Headquartered in Pawtucket, Rhode Island, Hasbro introduced Mr. Potato Head — created by inventor George Lerner — in 1952. The toy made $4 million (that’s $37.2 million in today’s money) in just a few month’s time, and was inducted into the National Toy Hall of Fame in 2000.
South Carolina: The Submarine
South Carolina birthed the submarine, but lost its innovators in the process. Though Horace Hunley developed the submarine in New Orleans, his initial prototype was destroyed in 1862. It wasn’t until 1863 that Hunley launched his first sub in Charleston, where it unfortunately sank and killed five of the eight crewpersons onboard.
South Dakota: Black Hills Gold Jewelry
Have you ever seen gold jewelry with distinct designs of grape leaves, vines and tendrils? That’s Black Hills gold, and it’s the brainchild of S. T. Butler, who originally used a kerosene torch to solder the unique designs on red, green and yellow gold jewelry back in 1878. According to the Dakota Territory Resource Corp, Butler’s not alone: 44.6 million ounces of gold have been mind from the Black Hills over the past 136 years.
Your iPad, smartphone and Nintendo Switch have Dr. Samuel Hurst of Oak Ridge to thank for all those fingerprints. In 1971, he invented the very first touchscreen, dubbed the Elograph, in his East Tennessee basement. Today, the Elo Touch company still goes strong, with over 20 million installations, 400 global patents and more than 500 employees.
Texas: 3D Printing
According to Wohlers Associates Inc., the 3D printing industry was worth more than $6 billion in 2017, but its roots were planted at the University of Texas at Austin’s Mechanical Engineering Department in the early 1980s. Starting in 1981, undergrad Carl Deckard began sintering plastic powder into three-dimensional shapes, using CAD programs to control the tools. By 1990, he had his first patent in place.
Utah: The Electric Traffic Light
In 1912, police officer Lester Wire mounted a hand-crafted wooden box wired with colored electric lights on a pole, powering the contraption with cables attached to an overhead trolley. The reign of the electric traffic light in America may soon be drawing to a close, though; in 2015, Chicago became the first U.S. city to approve a $3.5 million “shared street” renovation featuring no curbs, no lanes, no lights and minimal signage.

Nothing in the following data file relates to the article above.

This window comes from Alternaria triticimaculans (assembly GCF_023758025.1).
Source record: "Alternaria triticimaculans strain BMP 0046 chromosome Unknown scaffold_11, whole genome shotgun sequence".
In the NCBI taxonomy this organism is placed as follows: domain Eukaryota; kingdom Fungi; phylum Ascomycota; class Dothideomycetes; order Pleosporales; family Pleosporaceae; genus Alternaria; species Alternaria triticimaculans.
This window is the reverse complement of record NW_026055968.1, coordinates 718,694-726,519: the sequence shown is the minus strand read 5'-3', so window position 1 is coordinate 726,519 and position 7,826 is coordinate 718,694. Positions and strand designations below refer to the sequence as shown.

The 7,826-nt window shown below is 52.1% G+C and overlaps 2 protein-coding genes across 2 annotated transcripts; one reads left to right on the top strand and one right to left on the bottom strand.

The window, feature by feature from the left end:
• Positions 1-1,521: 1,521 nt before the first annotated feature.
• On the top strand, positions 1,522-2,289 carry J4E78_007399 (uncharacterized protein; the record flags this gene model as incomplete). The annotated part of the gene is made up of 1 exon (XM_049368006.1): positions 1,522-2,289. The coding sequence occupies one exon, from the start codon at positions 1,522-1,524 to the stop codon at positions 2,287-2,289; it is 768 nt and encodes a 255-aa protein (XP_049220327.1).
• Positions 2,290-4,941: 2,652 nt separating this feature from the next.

There’s still innovation happening in Utah — it’s one of the best states to start a business.
Vermont: Postage Stamps
In 1846, a year before the government officially issued stamps, Brattleboro postmaster Dr. Frederick N. Palmer beat them to the punch with the country’s first postage stamp. No word on how much Palmer charged himself, but in 2018, USPS Forever Stamps go for 50 cents a pop.
Lynchburg physician Dr. C.D. Fleet created lip balm in the early 1880s and sold his recipe to Virginian John Morton for $5 in 1912. Morton and his wife dubbed the product Chapstick and began manufacturing it in their kitchen, leading to the formation of the Morton Manufacturing Corporation. Jump to 2016, and lip cosmetic sales in the U.S. generated about $155 million.
Washington: The Backpack
Avid hiker and Washingtonian Lloyd Nelson knew there had to be a better way than the stick-and-sealskin sack — that’s why he submitted his patent application for the modern backpack in 1922. Considered the father of the outdoor gear industry, Nelson (literally) trailblazed a market that generated $4 billion worth of revenue in 2017, as per IBISWorld data.
West Virginia: Outdoor Advertising
West Virginia’s iconic “Mail Pouch” ad painted on the side of thousands of barns and buildings is more than just a historic curio — this early 20th century marketing campaign from Wheeling’s Mail Pouch Tobacco Company marks America’s first outdoor advertising. In 2017, the Outdoor Advertising Association of America predicted that the out-of-home advertising would skyrocket to a $33 billion industry by 2021.
Wisconsin: The Blender
Stephen Poplawski’s 1922 invention of the blender, a cup placed atop the newly minted fractional horsepower motor, didn’t stop with just one innovation — when sold to drug store soda fountains, it gave way to the invention of the malted milkshake, too. Blenders show no signs of slowing down yet, with 24.3 million sold in the U.S. in 2016. Today, an immersion blender is an affordable kitchen tool.
Wyoming: The Steering Knuckle
Laramie’s Elmer Lovejoy may not have invented the car, but he was a “horseless carriage” pioneer when he built Wyoming’s first automobile in 1898. Shortly after, he created the steering knuckle, a suspension mechanism still used in modern cars, but sold the patent to Elliot Vehicle Company for just $800. And if that’s not enough, Lovejoy went on to patent the automatic garage door opener in 1921.